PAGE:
As my first work experience out of college, I was not sure what to expect from my first day at Yachad as a Joel Daner Yachad Communal Fellow. Growing up in Toronto, I had been a high school peer (volunteer) with Yachad, my sister went as a peer on Yad B’Yad, Yachad’s inclusive trip to Israel; in addition I worked at Camp Nesher in Pennsylvania, where Yachad has a summer program. However, as I was to discover, there was much to learn about the organization and the significant strides it has made over the past thirty years in furthering the Inclusion of individuals with disabilities within and beyond the Jewish community.
At the start of my fellowship, I had just graduated from Stern College of Yeshiva University with a degree in political science and was considering pursuing a joint degree in law and social work. I was interested in gaining relevant experience in both clinical and law/policy fields. Taking this into consideration, I was assigned to work on two main projects: Birthright and the Yachad Youth Leadership Council.
In conjunction with the Orthodox Union’s Israel Free Spirit department, Yachad provides Birthright trips for individuals with disabilities. I conducted the intakes for those applying for the trip, speaking directly to the applicants, their families and references in order to assess that the trip was suitable. Additionally, I had the fortune of staffing both the summer and winter trips. Each offered unique opportunities to work with a wonderful group of staff members and befriend a great group of participants. Traveling around Israel for ten days is a highlight in its own right, but doing so with such a talented, fun, and insightful group of people was an experience of a lifetime, and one where Inclusion was truly embraced.
In addition, I also served as the head of the Yachad Youth Leadership Council’s educational advocacy track. I liaised between Yachad and 24 mainstream high school students, working with the students as they planned a social media campaign, a lobbying trip to Albany, the capital of New York, and created educational material promoting Inclusion. I was inspired by how serious and passionate the high school students were about giving back to Yachad and ensuring that inclusive environments are the standard in the Jewish community. I also had the privilege of being involved in other projects at Yachad. For instance, I worked on a siddur that Yachad is creating for individuals with disabilities, and was a part of Hineinu, a cross-denominational task force within Jewish synagogue movements that shares best practices with regard to inclusiveness within each denomination. I also attended Jewish Disability Advocacy Day in Washington, D.C., where I lobbied members of the U.S. Congress, together with other leaders, professionals, and advocates in the disability field, to pass legislation that would further disability rights.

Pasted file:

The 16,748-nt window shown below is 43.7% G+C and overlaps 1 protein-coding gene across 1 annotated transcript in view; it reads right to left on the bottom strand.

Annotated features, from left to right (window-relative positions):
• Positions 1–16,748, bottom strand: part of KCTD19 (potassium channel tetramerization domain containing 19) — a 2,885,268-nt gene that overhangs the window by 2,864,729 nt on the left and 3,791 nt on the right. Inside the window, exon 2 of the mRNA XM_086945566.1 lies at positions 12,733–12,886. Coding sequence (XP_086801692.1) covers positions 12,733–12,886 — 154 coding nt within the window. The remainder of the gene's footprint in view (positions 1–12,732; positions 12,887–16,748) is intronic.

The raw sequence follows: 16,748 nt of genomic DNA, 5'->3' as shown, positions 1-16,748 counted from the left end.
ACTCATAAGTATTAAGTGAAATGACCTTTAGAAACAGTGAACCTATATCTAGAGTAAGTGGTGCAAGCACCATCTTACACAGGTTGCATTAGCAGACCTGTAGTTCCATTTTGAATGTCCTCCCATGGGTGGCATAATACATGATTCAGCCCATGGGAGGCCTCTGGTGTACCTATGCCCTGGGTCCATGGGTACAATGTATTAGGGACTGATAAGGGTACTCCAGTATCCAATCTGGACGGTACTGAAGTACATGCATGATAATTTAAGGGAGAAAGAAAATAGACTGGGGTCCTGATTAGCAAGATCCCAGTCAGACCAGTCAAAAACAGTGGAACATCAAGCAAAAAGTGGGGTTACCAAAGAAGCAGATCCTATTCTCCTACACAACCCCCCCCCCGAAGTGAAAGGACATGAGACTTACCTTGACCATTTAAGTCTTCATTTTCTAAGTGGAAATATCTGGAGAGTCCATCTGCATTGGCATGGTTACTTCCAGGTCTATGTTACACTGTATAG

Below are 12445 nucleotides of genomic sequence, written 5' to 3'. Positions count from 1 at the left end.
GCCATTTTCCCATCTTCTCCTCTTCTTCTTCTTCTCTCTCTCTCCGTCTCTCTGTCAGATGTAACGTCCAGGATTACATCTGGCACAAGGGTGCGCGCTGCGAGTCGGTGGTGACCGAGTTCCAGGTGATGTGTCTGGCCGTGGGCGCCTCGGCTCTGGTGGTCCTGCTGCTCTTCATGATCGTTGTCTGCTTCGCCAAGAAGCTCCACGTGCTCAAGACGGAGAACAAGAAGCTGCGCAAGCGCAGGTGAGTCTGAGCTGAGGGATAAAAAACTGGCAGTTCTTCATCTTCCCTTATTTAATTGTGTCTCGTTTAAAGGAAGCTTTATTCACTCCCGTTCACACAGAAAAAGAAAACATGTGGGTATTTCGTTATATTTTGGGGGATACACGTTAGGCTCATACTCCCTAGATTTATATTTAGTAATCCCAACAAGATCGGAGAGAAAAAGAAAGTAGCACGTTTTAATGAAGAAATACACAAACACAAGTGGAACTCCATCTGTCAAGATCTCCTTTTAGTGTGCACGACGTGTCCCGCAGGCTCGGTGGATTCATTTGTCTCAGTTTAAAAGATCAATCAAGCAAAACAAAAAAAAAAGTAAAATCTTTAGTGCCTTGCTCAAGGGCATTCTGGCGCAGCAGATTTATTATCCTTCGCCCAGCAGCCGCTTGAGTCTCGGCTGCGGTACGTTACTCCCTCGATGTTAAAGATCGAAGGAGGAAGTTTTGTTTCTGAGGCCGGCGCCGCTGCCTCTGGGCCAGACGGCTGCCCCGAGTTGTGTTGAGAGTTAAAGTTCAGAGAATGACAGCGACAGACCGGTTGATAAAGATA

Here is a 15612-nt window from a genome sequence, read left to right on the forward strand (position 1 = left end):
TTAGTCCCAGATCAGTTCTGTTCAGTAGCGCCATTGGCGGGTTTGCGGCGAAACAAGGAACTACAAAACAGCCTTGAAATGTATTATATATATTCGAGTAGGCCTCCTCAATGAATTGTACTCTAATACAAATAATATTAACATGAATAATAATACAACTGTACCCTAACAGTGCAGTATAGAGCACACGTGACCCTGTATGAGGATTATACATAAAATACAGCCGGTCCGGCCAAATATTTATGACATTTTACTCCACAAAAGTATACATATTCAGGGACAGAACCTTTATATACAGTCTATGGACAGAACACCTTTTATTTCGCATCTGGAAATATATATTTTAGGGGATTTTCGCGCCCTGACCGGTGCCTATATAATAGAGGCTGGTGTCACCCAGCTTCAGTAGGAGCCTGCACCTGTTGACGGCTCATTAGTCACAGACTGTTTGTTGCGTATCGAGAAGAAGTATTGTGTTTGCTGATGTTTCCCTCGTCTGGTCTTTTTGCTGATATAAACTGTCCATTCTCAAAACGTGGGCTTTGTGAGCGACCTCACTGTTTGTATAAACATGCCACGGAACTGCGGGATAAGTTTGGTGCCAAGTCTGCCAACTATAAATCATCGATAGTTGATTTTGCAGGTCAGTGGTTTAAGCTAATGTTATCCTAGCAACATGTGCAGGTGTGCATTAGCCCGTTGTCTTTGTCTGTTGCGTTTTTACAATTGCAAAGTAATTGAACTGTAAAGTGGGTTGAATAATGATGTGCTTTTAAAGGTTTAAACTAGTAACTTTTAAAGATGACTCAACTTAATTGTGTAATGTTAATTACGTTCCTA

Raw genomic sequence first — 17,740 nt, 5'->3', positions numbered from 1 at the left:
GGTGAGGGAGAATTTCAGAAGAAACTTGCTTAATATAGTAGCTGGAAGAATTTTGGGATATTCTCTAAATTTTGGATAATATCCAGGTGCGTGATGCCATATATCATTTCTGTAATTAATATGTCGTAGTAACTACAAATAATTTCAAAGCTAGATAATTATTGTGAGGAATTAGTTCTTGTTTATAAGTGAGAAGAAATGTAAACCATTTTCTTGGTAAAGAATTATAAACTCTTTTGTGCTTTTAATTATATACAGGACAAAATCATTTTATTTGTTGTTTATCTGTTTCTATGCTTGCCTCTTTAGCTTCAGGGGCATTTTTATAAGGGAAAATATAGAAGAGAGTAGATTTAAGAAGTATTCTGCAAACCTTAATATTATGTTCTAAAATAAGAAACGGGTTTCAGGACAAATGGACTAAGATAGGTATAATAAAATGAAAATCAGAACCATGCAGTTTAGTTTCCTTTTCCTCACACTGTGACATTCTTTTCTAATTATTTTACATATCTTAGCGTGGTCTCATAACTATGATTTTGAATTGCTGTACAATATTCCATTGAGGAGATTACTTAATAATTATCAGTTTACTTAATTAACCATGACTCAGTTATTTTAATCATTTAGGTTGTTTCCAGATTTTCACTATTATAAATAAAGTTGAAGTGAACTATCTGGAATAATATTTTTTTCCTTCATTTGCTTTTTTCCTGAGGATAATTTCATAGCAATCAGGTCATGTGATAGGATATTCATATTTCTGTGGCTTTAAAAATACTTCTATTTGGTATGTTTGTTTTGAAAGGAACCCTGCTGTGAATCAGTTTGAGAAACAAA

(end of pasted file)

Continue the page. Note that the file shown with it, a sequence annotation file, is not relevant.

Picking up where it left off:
Each experience working at Yachad taught me lessons that I will carry throughout the rest of my professional career. Throughout my fellowship I felt as though my ideas were heard and taken seriously and was given the necessary support while working on a variety of projects. I have learned the value of paying attention to the details, have grown professionally, and have a greater understanding of what Inclusion means.
One of the best parts of working at Yachad has been the incredible staff that I am surrounded by. The ethos underscoring all of the staff is selflessness. Yachad staff members work to better the lives of others and unconditionally give of themselves, with dedication and commitment. More specifically, I have learned so much from my direct supervisor, Nicole Bodner, director of New York Yachad. She taught me what it means to think and work with intent and purpose, and I am deeply appreciative for her constant support and understanding throughout the entire year. I feel privileged to have worked with Batya Jacob, director of Yachad’s Educational Support Services and Yachad’s International Jewish Resource Center for Inclusion and Special Education, whose experience and thoughtfulness I admire and respect. I am grateful to Eli Hagler, director of the Daner Fellowship and associate director of Yachad, for his openness and for making me feel comfortable from the first day. I have deep respect and admiration for Dr. Jeffrey Lichtman, international director of Yachad, who provided valuable professional guidance, and who leads the way in striving towards a more inclusive world.
I came to Yachad wanting to make a difference – and still do. Beginning this fall, I plan to pursue a career in social work at Hunter College’s Silberman School of Social Work at the City University of New York, and then see where my professional career takes me. Reflecting on this year, one of the most valuable aspects has been a paradigm shift that I experienced – from me making a difference, to a difference or impact being made upon me. Although I have always been a learner and someone who seeks to both give and take from my surroundings, Yachad has taught me to be open to possibilities for growth that exist in various aspects of life.
About a year ago, I walked into the Yachad offices at OU headquarters in New York for the first time. I was getting a tour of the office and meeting the staff, including a few social work interns who stayed on during the summer months. They were asked if they had any advice for me, and they uniformly said, “Take advantage of every opportunity.” Now at the end of my fellowship, I feel satisfied in having acted on that advice, and would pass it on to the next cohort of Fellows. There are so many meaningful opportunities at Yachad – go out and grab them.